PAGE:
On February 12, 2010, the Chairman of the Korea Fair Trade Commission (KFTC), Chung Ho Yul, participated in the top-level round table discussion during the International Cartel Workshop co-sponsored by International Bar Association (IBA) and American Bar Association (ABA). He and many other global companies are very concerned about the recent rise of cartel or antitrust practice cases either in U.S. or Europe.
Unfair Fines to Foreign Corporations
The meeting's particular concern is that the U.S. Department of Justice (DOJ) has collected some of the largest fines in the history of its Antitrust Division and that all those large fines came from foreign companies, most of them having their headquarters overseas. For example, Air France-KLM was fined US$350 million and Samsung Electronics was fined US$300 million. Korean Air and British Airway each had to pay US$300 million, and Asiana Airlines paid US$50 million last year. Plus, one of the most outrageous fines was US$585 million applied to three LCD panels' manufacturers, including US$400 million to LG Electronics. Although the companies may have done something illegal, which we would never know because they never actually had trials and were never willing fight back, Samsung and LG paying total of US$700 million in last three to four years is simply ridiculous.
A New Start of "Legal Imperialism"
In 2004, the United States Supreme Court expressed its concern that DOJ may be single-mindedly focusing only on foreign companies and creating unfair "legal imperialism" in hopes to protect domestic corporations against foreigners. DOJ's Antitrust Division Chief Assistant Attorney, General Thomas O. Barnett boastfully pointed out in his speech in 2007, that "the division's prosecution of international anticompetitive practices took more than 90 percent of the US$1.9 billion in fined imposed by the division." It seems that such legal imperialism may be extending its arm to push out foreign companies from the U.S. domestic market.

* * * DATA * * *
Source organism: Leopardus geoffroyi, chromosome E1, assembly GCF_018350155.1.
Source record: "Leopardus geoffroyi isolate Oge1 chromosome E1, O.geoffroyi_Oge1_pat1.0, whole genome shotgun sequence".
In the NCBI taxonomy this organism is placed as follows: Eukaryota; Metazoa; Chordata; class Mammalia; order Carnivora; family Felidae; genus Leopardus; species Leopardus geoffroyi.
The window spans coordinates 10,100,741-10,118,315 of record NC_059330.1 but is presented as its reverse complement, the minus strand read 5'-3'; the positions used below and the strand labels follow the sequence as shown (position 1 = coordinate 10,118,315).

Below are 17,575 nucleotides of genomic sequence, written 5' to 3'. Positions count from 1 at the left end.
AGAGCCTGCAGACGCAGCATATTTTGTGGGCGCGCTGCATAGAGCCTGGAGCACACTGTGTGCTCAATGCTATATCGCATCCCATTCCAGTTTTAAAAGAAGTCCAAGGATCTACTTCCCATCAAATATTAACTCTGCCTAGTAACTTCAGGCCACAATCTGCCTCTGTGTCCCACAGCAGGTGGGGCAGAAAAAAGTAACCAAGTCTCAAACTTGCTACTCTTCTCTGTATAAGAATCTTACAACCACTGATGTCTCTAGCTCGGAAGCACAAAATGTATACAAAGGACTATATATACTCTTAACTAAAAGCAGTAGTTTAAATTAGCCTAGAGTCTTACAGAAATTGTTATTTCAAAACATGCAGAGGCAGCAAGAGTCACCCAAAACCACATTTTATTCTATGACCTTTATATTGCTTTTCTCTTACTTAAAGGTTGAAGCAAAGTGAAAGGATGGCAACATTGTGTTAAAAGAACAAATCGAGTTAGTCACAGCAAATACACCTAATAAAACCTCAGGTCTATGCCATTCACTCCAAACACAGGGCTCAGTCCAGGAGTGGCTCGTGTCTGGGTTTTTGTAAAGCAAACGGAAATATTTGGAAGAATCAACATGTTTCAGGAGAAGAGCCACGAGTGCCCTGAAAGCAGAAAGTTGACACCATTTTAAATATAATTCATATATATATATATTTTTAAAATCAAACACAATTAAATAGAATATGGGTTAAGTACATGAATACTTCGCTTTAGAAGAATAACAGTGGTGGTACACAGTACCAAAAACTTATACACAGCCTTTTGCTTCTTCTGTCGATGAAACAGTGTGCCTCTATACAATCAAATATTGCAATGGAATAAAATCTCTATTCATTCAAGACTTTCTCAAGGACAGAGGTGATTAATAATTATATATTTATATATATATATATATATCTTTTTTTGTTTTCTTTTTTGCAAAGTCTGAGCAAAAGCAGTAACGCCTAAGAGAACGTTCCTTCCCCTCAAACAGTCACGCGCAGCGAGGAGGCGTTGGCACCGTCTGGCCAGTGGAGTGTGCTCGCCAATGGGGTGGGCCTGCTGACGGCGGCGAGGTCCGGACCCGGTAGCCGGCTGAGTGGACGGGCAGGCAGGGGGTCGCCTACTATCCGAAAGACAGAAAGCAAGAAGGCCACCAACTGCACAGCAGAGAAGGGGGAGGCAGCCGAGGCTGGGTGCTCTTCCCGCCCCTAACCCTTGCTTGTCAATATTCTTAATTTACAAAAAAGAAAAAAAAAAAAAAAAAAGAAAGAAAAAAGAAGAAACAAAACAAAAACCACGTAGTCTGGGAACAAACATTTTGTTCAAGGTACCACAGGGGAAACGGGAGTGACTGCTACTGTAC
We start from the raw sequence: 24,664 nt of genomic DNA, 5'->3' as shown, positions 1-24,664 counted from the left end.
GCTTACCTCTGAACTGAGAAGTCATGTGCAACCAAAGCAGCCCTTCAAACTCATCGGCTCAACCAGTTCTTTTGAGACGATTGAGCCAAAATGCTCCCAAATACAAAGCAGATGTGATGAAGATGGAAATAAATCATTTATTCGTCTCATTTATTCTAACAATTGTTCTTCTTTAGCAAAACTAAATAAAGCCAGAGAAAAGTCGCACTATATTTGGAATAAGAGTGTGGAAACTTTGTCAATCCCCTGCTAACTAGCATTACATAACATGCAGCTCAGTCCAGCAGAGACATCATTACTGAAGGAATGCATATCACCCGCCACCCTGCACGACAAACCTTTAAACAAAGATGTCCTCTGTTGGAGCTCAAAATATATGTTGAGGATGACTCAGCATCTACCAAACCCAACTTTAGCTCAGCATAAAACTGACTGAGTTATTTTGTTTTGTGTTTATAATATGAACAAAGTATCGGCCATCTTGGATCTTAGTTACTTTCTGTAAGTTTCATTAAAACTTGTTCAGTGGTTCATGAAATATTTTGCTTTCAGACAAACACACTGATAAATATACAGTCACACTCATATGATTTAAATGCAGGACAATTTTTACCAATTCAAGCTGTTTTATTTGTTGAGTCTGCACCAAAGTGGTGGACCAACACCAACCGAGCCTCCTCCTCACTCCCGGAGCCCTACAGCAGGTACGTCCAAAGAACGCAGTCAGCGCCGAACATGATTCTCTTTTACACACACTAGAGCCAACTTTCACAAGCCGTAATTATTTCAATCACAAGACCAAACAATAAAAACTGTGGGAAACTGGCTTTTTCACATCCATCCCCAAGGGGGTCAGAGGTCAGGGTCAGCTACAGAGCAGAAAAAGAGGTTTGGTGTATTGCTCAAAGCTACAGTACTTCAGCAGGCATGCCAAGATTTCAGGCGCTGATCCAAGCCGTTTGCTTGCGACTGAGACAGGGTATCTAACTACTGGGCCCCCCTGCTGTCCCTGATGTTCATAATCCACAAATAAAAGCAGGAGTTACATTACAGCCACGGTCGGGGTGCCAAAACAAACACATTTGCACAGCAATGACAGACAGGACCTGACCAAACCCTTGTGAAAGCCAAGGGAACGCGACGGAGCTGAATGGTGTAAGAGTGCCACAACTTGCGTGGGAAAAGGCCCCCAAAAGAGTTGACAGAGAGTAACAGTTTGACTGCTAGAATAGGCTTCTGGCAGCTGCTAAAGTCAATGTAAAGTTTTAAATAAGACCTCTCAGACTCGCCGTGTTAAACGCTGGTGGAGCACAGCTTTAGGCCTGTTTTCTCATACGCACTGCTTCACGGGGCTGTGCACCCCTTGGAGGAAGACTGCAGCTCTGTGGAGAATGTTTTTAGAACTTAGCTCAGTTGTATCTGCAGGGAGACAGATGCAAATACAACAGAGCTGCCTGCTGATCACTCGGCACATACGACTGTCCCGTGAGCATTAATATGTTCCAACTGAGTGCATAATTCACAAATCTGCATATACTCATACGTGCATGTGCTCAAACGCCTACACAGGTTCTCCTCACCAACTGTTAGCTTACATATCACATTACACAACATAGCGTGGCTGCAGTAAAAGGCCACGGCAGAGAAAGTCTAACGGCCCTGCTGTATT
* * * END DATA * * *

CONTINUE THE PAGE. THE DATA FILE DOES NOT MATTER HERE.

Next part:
Retaliatory Cartel Prosecution
Now, other countries besides the U.S. have turned their table and are making its noticeable effort to prosecute other foreign countries. The new German government, for instance, is attempting to strengthen competition enforcement by "expanding authority of the Federal Cartel Office." Furthermore, according to the KFTC, "France has recently restructured competition enforcement mechanism and expanded authority of its competition agency by integrating competition enforcement functions, once performed by several government agencies, to be solely carried out by the French Competition Authority last year." Most recently, last month in February, EU has raided many auto parts suppliers and other electronic manufacturers for allegedly making anti-competitive behavior.
Korean government and Korean companies have to work together in order to overcome these foreign "legal imperialism." Many Korean law firms are starting to recognize the problem and having workshops and seminars related such topics . However, to fight back against such imperialism, not only attorneys in Korea, but also all companies need better understanding of what constitutes antitrust practice and the government needs to work with other countries' agencies to ease such legal competition and gain better "insight into new developments in competition enforcement of the world."
 F. Hoffmann-La Roche Ltd. v. Empagran S.A. (2004)
 Thomas O. Barnett, Global Antitrust Enforcement (Sept. 26, 2007)
 In my opinion, Toyota's trouble in the States is understandable, but the media is also making harsh remarks on Honda and Hyundai cars.
 For example, a law firm Hwawoo is hosting a seminar on March 11, 2010.
 Mentioned by KFTC on its press release (Feb, 2010)